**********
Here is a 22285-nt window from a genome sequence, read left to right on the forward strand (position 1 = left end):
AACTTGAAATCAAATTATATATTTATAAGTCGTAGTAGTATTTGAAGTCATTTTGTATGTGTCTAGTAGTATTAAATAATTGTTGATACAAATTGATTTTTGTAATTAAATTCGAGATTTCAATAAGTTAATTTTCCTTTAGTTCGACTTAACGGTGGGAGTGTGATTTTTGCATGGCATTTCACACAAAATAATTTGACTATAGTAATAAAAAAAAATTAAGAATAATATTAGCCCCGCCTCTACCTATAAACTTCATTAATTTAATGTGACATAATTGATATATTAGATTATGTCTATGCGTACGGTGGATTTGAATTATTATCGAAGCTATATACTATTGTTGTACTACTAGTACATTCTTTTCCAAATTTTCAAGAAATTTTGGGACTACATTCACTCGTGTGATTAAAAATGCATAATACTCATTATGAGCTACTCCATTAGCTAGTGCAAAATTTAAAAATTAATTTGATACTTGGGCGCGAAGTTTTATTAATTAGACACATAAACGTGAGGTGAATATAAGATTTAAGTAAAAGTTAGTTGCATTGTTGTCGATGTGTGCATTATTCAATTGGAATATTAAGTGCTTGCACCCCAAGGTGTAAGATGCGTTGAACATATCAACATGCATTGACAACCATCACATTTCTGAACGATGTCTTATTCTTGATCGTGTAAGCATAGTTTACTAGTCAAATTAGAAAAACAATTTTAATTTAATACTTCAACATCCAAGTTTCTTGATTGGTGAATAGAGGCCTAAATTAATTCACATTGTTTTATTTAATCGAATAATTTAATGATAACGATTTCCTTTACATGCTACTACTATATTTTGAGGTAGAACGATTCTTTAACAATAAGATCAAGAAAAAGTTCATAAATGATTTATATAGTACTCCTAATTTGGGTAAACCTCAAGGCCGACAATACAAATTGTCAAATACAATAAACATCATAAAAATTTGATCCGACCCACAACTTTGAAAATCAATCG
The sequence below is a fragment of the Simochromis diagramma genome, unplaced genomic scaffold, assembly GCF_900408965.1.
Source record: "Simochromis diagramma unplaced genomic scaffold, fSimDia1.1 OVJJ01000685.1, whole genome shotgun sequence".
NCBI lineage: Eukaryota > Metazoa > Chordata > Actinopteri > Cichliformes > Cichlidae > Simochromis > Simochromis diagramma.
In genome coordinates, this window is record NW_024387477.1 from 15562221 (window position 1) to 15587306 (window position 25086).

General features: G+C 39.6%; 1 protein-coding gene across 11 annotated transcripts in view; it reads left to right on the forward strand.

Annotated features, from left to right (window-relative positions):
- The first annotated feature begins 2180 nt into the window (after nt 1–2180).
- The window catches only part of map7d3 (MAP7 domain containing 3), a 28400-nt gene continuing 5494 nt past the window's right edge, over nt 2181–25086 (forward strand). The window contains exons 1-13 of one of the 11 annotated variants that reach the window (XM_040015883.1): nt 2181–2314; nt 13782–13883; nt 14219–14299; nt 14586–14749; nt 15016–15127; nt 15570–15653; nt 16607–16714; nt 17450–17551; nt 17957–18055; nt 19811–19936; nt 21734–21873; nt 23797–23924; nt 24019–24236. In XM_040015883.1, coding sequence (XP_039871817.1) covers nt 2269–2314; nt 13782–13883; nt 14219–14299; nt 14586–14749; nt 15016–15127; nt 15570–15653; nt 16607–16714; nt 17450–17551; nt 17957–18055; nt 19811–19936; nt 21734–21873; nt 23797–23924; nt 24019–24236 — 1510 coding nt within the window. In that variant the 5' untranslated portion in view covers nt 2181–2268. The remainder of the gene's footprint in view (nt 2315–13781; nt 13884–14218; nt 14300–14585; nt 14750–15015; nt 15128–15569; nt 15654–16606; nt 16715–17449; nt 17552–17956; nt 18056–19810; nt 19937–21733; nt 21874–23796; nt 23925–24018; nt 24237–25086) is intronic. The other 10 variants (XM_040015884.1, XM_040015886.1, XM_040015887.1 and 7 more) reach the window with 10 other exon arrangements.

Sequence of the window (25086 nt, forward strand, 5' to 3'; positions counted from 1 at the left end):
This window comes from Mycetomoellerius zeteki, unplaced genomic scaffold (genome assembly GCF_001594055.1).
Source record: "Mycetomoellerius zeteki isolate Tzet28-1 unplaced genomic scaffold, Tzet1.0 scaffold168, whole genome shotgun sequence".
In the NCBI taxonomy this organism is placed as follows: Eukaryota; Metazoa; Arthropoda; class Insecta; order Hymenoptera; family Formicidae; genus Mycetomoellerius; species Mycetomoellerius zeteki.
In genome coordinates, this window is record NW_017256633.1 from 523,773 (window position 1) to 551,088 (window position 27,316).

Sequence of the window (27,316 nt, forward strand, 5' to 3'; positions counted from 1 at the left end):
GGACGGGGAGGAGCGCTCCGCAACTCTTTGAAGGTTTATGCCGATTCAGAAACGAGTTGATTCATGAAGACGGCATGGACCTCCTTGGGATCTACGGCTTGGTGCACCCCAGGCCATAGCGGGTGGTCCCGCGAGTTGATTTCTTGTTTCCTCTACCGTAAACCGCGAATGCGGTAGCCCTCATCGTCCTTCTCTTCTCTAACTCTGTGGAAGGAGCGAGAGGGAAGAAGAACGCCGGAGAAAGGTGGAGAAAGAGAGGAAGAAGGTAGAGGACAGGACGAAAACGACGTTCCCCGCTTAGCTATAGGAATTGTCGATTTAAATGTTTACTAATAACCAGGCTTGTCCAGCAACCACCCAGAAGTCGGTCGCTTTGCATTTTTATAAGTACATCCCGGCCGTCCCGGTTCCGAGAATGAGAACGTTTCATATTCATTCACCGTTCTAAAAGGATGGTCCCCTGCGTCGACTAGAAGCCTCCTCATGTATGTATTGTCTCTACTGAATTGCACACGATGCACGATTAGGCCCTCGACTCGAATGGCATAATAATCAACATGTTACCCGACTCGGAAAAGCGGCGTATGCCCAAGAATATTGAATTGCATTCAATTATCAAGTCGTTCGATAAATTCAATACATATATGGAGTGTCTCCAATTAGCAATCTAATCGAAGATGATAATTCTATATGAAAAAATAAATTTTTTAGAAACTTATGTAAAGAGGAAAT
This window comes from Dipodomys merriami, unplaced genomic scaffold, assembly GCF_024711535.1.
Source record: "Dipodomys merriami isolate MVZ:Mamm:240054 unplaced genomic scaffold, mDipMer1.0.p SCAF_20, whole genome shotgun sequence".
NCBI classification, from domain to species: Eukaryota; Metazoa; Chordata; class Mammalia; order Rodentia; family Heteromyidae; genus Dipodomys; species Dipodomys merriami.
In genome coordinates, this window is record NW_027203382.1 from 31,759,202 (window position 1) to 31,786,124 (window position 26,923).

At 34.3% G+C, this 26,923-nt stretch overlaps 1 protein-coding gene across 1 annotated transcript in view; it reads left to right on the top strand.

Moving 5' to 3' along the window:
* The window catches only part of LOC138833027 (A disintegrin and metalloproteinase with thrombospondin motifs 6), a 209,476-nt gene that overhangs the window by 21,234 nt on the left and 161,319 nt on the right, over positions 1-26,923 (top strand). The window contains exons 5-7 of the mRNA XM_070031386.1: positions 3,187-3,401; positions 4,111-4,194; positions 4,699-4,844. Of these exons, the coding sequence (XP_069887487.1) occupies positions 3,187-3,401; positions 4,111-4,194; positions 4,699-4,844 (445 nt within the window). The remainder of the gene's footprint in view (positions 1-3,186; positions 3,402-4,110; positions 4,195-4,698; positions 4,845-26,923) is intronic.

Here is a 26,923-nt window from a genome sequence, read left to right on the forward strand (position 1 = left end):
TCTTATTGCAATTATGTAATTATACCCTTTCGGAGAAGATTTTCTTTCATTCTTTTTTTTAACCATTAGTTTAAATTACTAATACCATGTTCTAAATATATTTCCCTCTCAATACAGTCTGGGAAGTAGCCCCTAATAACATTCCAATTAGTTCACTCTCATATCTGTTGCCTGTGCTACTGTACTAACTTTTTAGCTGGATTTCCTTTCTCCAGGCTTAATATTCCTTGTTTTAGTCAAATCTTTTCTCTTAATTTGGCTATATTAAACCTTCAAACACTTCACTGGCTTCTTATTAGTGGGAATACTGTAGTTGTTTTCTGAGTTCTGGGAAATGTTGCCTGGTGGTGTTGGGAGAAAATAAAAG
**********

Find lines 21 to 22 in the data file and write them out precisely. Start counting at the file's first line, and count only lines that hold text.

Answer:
In genome coordinates, this window is record NW_027203382.1 from 31,759,202 (window position 1) to 31,786,124 (window position 26,923).

At 34.3% G+C, this 26,923-nt stretch overlaps 1 protein-coding gene across 1 annotated transcript in view; it reads left to right on the top strand.